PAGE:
Tag Archives: joy

Sparkles

In Texas, the past week has been horrendous with a major hurricane hitting our coast and flooding cities. Weather watchers now report that two more hurricanes are now gearing up. Our country is going through some things too. And, our world is teetering in several places on the edge of serious conflicts/wars. People are going through things as well. Tough things. Unspeakable things.

Every week when I write this blog, I have to acknowledge the tough things because that is the context in which we are living. It just is.

If I was left to my own feelings, opinions and media consumption, I’m pretty sure I would lose it and float off in a sea of anger and anxiety…because, well, the tough things keep happening.

Thank goodness, that is not the only input I have. Thank goodness, I journal, pray and read scripture and devotionals. I know it is a good practice for me because that discipline always offers me a surprising perspective.

Today, for example was about sparkles. Jesus Always by Sarah Young: When you are feeling joyless, you need to pause and remember: I am with you….seek to see Me in your circumstances….Keep on looking until you can discern the Light of My presence shining on your difficulties, reflecting sparkles of joy back to you. p. 260

Sparkles of joy…I did not see that coming. I’ve always been big on the whole Light of the world theme and that all will be made well in the end. But, sparkles? Now? In the midst of our current day messes, problems, worries and griefs?

And then I started thinking about all the recent sparkles: our one year old evacuee grandson devouring a warm buttered blueberry muffin; a cottontail bunny I saw on my walk; rainbows that draped the sky after hurricane Harvey; acts of compassion, giving and heroism for others; JJ Watts’ fundraising miracle; churches opening their doors, making flood buckets and doing disaster relief. Funny things and beautiful things and unexpected things. Sparkles.

A friend of mine faced major cancer surgery last week. She and I actually laughed on the phone the day before at a tiny bright spot in the whole thing that no one but breast cancer warriors would understand. Sparkles of joy.

I don’t know what you are going through. My guess would be that it is something tough, unimaginable or even unspeakable. The surprising word of faith is this: look for the sparkles of joy. It turns out, they are everywhere.

 

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Breaking News: I Care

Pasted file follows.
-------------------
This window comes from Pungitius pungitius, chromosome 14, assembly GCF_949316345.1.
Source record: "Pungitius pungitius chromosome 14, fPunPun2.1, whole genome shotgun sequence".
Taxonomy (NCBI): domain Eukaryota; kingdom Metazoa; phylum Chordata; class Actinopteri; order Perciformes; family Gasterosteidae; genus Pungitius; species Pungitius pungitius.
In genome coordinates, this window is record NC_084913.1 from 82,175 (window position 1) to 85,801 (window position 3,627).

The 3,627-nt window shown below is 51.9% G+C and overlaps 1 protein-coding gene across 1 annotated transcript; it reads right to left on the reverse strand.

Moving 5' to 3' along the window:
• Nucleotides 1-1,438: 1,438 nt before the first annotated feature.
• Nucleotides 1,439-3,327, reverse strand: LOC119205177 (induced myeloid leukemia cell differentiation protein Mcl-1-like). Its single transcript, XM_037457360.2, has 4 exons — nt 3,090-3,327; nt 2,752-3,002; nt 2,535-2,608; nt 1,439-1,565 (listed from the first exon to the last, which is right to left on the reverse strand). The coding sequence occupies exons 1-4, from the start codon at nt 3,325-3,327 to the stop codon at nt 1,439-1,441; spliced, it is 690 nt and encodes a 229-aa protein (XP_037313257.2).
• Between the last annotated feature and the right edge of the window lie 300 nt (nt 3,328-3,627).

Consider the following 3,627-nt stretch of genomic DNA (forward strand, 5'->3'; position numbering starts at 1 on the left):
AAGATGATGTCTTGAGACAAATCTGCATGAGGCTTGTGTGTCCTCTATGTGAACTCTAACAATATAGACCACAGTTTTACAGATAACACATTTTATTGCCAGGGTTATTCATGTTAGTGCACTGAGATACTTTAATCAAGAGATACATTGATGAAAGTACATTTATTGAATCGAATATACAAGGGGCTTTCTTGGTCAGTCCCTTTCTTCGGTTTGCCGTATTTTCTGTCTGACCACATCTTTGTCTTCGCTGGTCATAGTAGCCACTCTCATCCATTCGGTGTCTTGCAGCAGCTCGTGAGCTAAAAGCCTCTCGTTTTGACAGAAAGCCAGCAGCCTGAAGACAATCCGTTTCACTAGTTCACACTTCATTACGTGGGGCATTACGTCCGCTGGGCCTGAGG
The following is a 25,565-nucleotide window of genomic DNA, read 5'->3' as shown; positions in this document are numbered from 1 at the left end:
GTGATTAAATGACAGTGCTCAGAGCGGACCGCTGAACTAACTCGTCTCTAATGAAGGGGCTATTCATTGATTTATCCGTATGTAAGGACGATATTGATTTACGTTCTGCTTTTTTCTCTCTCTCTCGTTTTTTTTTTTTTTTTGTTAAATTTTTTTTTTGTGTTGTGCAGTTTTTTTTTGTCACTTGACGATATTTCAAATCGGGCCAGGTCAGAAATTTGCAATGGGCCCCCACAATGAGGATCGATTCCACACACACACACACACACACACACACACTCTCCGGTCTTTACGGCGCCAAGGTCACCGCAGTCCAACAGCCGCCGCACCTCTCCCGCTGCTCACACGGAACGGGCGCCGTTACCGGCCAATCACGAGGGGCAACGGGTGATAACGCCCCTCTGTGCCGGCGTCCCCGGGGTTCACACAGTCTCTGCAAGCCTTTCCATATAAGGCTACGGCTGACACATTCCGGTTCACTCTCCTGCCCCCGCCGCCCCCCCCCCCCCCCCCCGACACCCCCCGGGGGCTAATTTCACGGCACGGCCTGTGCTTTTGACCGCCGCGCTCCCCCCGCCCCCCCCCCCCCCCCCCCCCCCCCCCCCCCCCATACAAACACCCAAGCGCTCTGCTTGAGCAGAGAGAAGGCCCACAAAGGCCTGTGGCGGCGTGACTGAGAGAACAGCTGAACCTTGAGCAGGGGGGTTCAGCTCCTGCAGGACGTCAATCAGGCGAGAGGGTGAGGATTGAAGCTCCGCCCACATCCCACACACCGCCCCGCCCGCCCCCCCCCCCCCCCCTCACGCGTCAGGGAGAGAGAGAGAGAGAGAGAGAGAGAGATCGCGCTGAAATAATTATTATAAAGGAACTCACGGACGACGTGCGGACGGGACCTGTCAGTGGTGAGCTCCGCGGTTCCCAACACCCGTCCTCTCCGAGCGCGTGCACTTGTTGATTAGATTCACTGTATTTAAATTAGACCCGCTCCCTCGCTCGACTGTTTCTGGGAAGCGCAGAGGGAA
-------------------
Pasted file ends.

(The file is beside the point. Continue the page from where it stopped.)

Have you ever had one of those seasons with so many conflicting emotions swirling around inside you that you feel you might just explode or implode? I feel that way lately.

It is Holy Week. This is the first Holy Week in many years that I have not worked in a church. I am newly aware of how distracting being on a church staff can be especially during the peak seasons of faith. It is hard to focus on Holy Week when you are working in a church because you are busy doing church so that everyone else can experience the wide range of emotions from the Palm Sunday Parade, the Last Supper, the Cross and finally the Resurrection. Yesterday was the first Palm Sunday in decades that I was really able to pray and meditate about Palm Sunday.

As I walked, I thought about all the people waving branches and walking alongside Jesus. I tried to imagine what he was thinking. I tried to think about all the conflicting political issues of that day; all the agendas. I couldn’t help but reflect that not much has changed. Religious leaders entangled in politics. Power plays. Injustices.  Politics colored by religious agendas. Human rights in question. Chemical attacks. Tomahawk Missiles flying. Warships poised. Much discussion over what to do and who is right. A massacre in places of worship. And, that is just this week. Lord, have mercy. Seriously.

Holy Week contains every emotion. After the seeming Joy of Palm Sunday, came that little incident where Jesus lost his temper in the temple courts, overturning the tables of the money changers. No matter how much we’d like to believe Jesus was above anger, this shows he wasn’t. Matthew 21:12-13 Next thing we know he is cursing that fig tree causing it to wither and die. Matthew 21:19-22.  This all happens in this same week when everyone betrays him. He cries out to God, sweats blood mixed with tearful angst. The week gets worse for him from there.

In an interview on Beautiful Writers Podcast, I heard one of my favorite women talk about writing, faith and the wide range of emotions of our time. Anne Lamott confessed she gets hopeless regularly. She said when left to her own devices she dreams of  her next book being be called “Doomed” about how things are bad and only going to get worse. But then she says this, “Thank God, I am not left to my own devices. Thank God we are called to stay in community and in solitude so we can to stay grounded on that fact that Holy moments are happening in our midst.” When asked how she does this, she said, “I just take an action. I give money to organizations I believe are making a difference. I put feet to prayers and show up somewhere. I look up. I go outside. I flirt with older people and little kids. I just do the next expansive and loving thing.”